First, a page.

Government agencies and institutions as well as NGOs providing services for women victims of violence dispose of a wealth of information which, if systematically collected, could reveal vital information on how the police and criminal justice system, the public health system and the social welfare system serve the needs of victims. Levels of confidence in the police forces and the criminal justice system could be detected through monitoring rates of reporting, prosecution and conviction of cases of all forms of violence against women (rape, domestic violence, sexual harassment, honour killings etc). The public health sector could support efforts to reach out to women victims of violence by screening and recording cases of violence, as some public hospitals are already doing.
However, lack of agreed indicators and model data collection systems as well as diverging definitions of violence against women make the systematic collection of such data difficult and the available information patchy.
Nonetheless, the national experiences presented during the seminar showed that promising steps are being taken. Participants and keynote speakers pointed out that the collection of systematic data has been repeatedly called for in various international documents and is therefore more than a mere academic exercise2.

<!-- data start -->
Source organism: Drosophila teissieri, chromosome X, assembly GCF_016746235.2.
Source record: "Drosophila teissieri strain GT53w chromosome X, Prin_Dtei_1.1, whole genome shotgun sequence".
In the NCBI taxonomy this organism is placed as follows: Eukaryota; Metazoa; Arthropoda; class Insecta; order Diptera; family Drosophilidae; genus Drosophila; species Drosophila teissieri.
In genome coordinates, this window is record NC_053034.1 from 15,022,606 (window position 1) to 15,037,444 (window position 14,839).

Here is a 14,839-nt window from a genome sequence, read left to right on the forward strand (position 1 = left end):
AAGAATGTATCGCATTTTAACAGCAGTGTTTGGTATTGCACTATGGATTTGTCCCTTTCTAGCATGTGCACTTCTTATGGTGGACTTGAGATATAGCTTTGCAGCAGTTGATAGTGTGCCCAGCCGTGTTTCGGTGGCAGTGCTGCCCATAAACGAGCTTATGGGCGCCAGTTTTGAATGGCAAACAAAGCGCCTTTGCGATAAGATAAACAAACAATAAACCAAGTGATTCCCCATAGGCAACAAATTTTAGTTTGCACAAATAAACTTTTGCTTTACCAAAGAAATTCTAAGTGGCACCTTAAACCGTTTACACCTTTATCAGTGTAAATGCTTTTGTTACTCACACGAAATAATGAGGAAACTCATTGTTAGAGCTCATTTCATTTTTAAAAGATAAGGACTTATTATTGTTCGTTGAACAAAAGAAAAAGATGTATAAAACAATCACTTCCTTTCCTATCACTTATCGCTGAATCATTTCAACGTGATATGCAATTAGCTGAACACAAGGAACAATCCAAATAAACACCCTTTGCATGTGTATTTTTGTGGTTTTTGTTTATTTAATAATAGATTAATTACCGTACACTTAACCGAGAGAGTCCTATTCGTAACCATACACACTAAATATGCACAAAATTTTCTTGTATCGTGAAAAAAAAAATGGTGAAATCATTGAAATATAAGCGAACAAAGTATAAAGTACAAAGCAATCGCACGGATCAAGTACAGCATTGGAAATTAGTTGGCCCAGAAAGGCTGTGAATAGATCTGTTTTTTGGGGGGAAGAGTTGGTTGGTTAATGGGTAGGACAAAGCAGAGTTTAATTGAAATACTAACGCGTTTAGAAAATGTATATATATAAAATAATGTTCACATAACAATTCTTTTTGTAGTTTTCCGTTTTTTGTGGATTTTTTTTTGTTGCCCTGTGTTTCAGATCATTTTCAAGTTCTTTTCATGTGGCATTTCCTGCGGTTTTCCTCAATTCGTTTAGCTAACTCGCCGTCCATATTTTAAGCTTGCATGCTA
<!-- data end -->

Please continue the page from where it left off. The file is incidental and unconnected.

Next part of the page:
Data as a knowledge-base for effective policies to combat violence against women
Without adequate information on the number and types of cases of violence against women and how they are being dealt with by government agencies, it is impossible to develop the services that victims of such violence really need. Participants therefore considered it important that cases of violence against women be identified and recorded as such by the relevant public sectors which encounter and deal with them in order to draw conclusions on the multiple needs of victims and design corresponding policies. Because in the end, the common goal is to eliminate violence against women and not just measure it.